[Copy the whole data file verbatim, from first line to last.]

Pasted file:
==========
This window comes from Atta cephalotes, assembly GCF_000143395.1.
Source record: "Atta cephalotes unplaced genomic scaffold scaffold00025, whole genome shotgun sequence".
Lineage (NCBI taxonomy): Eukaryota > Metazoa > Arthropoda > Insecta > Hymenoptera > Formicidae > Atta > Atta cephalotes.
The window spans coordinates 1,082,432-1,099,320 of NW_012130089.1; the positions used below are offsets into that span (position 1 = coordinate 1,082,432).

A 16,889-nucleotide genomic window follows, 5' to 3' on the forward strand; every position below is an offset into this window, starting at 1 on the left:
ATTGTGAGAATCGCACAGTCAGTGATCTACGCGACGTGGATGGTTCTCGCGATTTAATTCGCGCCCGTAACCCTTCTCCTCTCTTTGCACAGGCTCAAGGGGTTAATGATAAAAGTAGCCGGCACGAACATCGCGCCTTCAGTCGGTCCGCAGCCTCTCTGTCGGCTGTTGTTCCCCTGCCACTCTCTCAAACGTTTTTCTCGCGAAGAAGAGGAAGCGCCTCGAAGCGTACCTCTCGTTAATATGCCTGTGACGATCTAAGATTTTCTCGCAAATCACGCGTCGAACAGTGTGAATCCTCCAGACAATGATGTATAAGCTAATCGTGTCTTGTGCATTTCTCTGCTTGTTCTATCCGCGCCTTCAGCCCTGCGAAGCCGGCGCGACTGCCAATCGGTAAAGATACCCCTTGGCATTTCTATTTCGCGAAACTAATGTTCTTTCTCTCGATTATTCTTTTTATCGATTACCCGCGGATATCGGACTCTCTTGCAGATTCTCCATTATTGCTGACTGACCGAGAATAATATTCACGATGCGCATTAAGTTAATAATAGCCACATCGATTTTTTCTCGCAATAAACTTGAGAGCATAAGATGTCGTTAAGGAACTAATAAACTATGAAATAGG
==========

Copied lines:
This window comes from Atta cephalotes, assembly GCF_000143395.1.
Source record: "Atta cephalotes unplaced genomic scaffold scaffold00025, whole genome shotgun sequence".
Lineage (NCBI taxonomy): Eukaryota > Metazoa > Arthropoda > Insecta > Hymenoptera > Formicidae > Atta > Atta cephalotes.
The window spans coordinates 1,082,432-1,099,320 of NW_012130089.1; the positions used below are offsets into that span (position 1 = coordinate 1,082,432).

A 16,889-nucleotide genomic window follows, 5' to 3' on the forward strand; every position below is an offset into this window, starting at 1 on the left:
ATTGTGAGAATCGCACAGTCAGTGATCTACGCGACGTGGATGGTTCTCGCGATTTAATTCGCGCCCGTAACCCTTCTCCTCTCTTTGCACAGGCTCAAGGGGTTAATGATAAAAGTAGCCGGCACGAACATCGCGCCTTCAGTCGGTCCGCAGCCTCTCTGTCGGCTGTTGTTCCCCTGCCACTCTCTCAAACGTTTTTCTCGCGAAGAAGAGGAAGCGCCTCGAAGCGTACCTCTCGTTAATATGCCTGTGACGATCTAAGATTTTCTCGCAAATCACGCGTCGAACAGTGTGAATCCTCCAGACAATGATGTATAAGCTAATCGTGTCTTGTGCATTTCTCTGCTTGTTCTATCCGCGCCTTCAGCCCTGCGAAGCCGGCGCGACTGCCAATCGGTAAAGATACCCCTTGGCATTTCTATTTCGCGAAACTAATGTTCTTTCTCTCGATTATTCTTTTTATCGATTACCCGCGGATATCGGACTCTCTTGCAGATTCTCCATTATTGCTGACTGACCGAGAATAATATTCACGATGCGCATTAAGTTAATAATAGCCACATCGATTTTTTCTCGCAATAAACTTGAGAGCATAAGATGTCGTTAAGGAACTAATAAACTATGAAATAGG